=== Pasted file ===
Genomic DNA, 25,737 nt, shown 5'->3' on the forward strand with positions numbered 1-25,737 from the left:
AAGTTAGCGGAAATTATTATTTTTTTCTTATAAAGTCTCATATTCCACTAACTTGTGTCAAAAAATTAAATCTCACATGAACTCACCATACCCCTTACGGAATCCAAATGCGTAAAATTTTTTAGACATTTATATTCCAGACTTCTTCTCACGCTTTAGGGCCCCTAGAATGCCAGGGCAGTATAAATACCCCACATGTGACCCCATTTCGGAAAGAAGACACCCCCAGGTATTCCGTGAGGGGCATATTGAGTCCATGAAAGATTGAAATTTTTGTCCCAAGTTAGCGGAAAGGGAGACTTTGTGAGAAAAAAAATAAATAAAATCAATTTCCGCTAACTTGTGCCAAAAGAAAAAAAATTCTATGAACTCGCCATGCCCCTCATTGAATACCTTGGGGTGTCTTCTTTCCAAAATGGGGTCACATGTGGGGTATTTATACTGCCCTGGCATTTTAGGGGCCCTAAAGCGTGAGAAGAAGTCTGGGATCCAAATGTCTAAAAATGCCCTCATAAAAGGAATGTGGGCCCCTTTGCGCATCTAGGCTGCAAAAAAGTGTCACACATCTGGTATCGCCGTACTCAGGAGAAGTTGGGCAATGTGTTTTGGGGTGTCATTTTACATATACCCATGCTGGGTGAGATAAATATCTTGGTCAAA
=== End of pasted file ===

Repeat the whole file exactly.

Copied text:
Genomic DNA, 25,737 nt, shown 5'->3' on the forward strand with positions numbered 1-25,737 from the left:
AAGTTAGCGGAAATTATTATTTTTTTCTTATAAAGTCTCATATTCCACTAACTTGTGTCAAAAAATTAAATCTCACATGAACTCACCATACCCCTTACGGAATCCAAATGCGTAAAATTTTTTAGACATTTATATTCCAGACTTCTTCTCACGCTTTAGGGCCCCTAGAATGCCAGGGCAGTATAAATACCCCACATGTGACCCCATTTCGGAAAGAAGACACCCCCAGGTATTCCGTGAGGGGCATATTGAGTCCATGAAAGATTGAAATTTTTGTCCCAAGTTAGCGGAAAGGGAGACTTTGTGAGAAAAAAAATAAATAAAATCAATTTCCGCTAACTTGTGCCAAAAGAAAAAAAATTCTATGAACTCGCCATGCCCCTCATTGAATACCTTGGGGTGTCTTCTTTCCAAAATGGGGTCACATGTGGGGTATTTATACTGCCCTGGCATTTTAGGGGCCCTAAAGCGTGAGAAGAAGTCTGGGATCCAAATGTCTAAAAATGCCCTCATAAAAGGAATGTGGGCCCCTTTGCGCATCTAGGCTGCAAAAAAGTGTCACACATCTGGTATCGCCGTACTCAGGAGAAGTTGGGCAATGTGTTTTGGGGTGTCATTTTACATATACCCATGCTGGGTGAGATAAATATCTTGGTCAAA